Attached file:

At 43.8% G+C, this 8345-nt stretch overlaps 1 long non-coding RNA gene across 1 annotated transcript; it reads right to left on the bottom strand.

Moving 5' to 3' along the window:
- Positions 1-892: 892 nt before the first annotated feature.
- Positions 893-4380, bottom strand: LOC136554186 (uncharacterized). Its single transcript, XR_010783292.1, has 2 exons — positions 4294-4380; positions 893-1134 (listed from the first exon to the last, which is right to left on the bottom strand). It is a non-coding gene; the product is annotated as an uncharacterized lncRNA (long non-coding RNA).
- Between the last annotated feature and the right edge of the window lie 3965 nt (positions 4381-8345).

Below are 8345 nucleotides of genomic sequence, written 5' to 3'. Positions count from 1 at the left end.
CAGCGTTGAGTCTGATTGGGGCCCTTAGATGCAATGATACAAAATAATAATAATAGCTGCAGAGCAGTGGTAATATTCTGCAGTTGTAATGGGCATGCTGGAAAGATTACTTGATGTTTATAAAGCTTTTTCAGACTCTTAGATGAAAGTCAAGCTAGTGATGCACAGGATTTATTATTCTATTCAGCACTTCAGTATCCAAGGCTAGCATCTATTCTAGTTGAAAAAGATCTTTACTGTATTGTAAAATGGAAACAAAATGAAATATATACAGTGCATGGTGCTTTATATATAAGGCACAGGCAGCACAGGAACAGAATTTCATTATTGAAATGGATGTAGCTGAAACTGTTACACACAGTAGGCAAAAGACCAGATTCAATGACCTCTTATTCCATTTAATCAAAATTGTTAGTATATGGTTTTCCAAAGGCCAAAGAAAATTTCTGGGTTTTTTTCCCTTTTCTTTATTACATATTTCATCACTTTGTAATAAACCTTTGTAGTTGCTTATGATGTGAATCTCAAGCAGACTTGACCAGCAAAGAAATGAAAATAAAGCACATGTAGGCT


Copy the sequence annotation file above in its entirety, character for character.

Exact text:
At 43.8% G+C, this 8345-nt stretch overlaps 1 long non-coding RNA gene across 1 annotated transcript; it reads right to left on the bottom strand.

Moving 5' to 3' along the window:
- Positions 1-892: 892 nt before the first annotated feature.
- Positions 893-4380, bottom strand: LOC136554186 (uncharacterized). Its single transcript, XR_010783292.1, has 2 exons — positions 4294-4380; positions 893-1134 (listed from the first exon to the last, which is right to left on the bottom strand). It is a non-coding gene; the product is annotated as an uncharacterized lncRNA (long non-coding RNA).
- Between the last annotated feature and the right edge of the window lie 3965 nt (positions 4381-8345).

Below are 8345 nucleotides of genomic sequence, written 5' to 3'. Positions count from 1 at the left end.
CAGCGTTGAGTCTGATTGGGGCCCTTAGATGCAATGATACAAAATAATAATAATAGCTGCAGAGCAGTGGTAATATTCTGCAGTTGTAATGGGCATGCTGGAAAGATTACTTGATGTTTATAAAGCTTTTTCAGACTCTTAGATGAAAGTCAAGCTAGTGATGCACAGGATTTATTATTCTATTCAGCACTTCAGTATCCAAGGCTAGCATCTATTCTAGTTGAAAAAGATCTTTACTGTATTGTAAAATGGAAACAAAATGAAATATATACAGTGCATGGTGCTTTATATATAAGGCACAGGCAGCACAGGAACAGAATTTCATTATTGAAATGGATGTAGCTGAAACTGTTACACACAGTAGGCAAAAGACCAGATTCAATGACCTCTTATTCCATTTAATCAAAATTGTTAGTATATGGTTTTCCAAAGGCCAAAGAAAATTTCTGGGTTTTTTTCCCTTTTCTTTATTACATATTTCATCACTTTGTAATAAACCTTTGTAGTTGCTTATGATGTGAATCTCAAGCAGACTTGACCAGCAAAGAAATGAAAATAAAGCACATGTAGGCT